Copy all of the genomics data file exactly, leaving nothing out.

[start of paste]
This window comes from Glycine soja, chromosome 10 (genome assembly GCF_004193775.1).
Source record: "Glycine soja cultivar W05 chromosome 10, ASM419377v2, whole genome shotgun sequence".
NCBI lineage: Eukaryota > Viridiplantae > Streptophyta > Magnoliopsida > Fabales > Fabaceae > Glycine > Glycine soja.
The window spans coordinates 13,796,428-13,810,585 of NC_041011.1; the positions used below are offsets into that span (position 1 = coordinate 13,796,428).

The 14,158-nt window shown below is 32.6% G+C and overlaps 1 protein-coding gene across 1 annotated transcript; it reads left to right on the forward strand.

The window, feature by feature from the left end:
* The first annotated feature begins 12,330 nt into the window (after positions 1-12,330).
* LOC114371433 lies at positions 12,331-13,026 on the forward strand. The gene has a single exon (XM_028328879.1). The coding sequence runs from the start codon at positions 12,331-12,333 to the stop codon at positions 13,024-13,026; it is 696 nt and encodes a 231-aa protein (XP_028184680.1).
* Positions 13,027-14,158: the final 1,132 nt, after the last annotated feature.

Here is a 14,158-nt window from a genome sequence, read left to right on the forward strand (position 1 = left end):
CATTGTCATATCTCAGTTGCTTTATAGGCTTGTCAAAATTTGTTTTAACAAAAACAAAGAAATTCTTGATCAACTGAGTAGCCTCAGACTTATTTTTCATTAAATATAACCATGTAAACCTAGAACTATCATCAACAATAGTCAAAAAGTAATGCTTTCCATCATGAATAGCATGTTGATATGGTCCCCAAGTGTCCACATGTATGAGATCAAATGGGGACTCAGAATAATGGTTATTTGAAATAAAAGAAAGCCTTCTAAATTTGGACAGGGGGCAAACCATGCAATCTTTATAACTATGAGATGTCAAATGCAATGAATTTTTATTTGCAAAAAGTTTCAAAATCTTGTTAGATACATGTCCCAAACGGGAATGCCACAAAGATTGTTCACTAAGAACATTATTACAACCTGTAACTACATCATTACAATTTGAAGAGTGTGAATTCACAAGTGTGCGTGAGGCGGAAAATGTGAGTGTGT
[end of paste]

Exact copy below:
This window comes from Glycine soja, chromosome 10 (genome assembly GCF_004193775.1).
Source record: "Glycine soja cultivar W05 chromosome 10, ASM419377v2, whole genome shotgun sequence".
NCBI lineage: Eukaryota > Viridiplantae > Streptophyta > Magnoliopsida > Fabales > Fabaceae > Glycine > Glycine soja.
The window spans coordinates 13,796,428-13,810,585 of NC_041011.1; the positions used below are offsets into that span (position 1 = coordinate 13,796,428).

The 14,158-nt window shown below is 32.6% G+C and overlaps 1 protein-coding gene across 1 annotated transcript; it reads left to right on the forward strand.

The window, feature by feature from the left end:
* The first annotated feature begins 12,330 nt into the window (after positions 1-12,330).
* LOC114371433 lies at positions 12,331-13,026 on the forward strand. The gene has a single exon (XM_028328879.1). The coding sequence runs from the start codon at positions 12,331-12,333 to the stop codon at positions 13,024-13,026; it is 696 nt and encodes a 231-aa protein (XP_028184680.1).
* Positions 13,027-14,158: the final 1,132 nt, after the last annotated feature.

Here is a 14,158-nt window from a genome sequence, read left to right on the forward strand (position 1 = left end):
CATTGTCATATCTCAGTTGCTTTATAGGCTTGTCAAAATTTGTTTTAACAAAAACAAAGAAATTCTTGATCAACTGAGTAGCCTCAGACTTATTTTTCATTAAATATAACCATGTAAACCTAGAACTATCATCAACAATAGTCAAAAAGTAATGCTTTCCATCATGAATAGCATGTTGATATGGTCCCCAAGTGTCCACATGTATGAGATCAAATGGGGACTCAGAATAATGGTTATTTGAAATAAAAGAAAGCCTTCTAAATTTGGACAGGGGGCAAACCATGCAATCTTTATAACTATGAGATGTCAAATGCAATGAATTTTTATTTGCAAAAAGTTTCAAAATCTTGTTAGATACATGTCCCAAACGGGAATGCCACAAAGATTGTTCACTAAGAACATTATTACAACCTGTAACTACATCATTACAATTTGAAGAGTGTGAATTCACAAGTGTGCGTGAGGCGGAAAATGTGAGTGTGT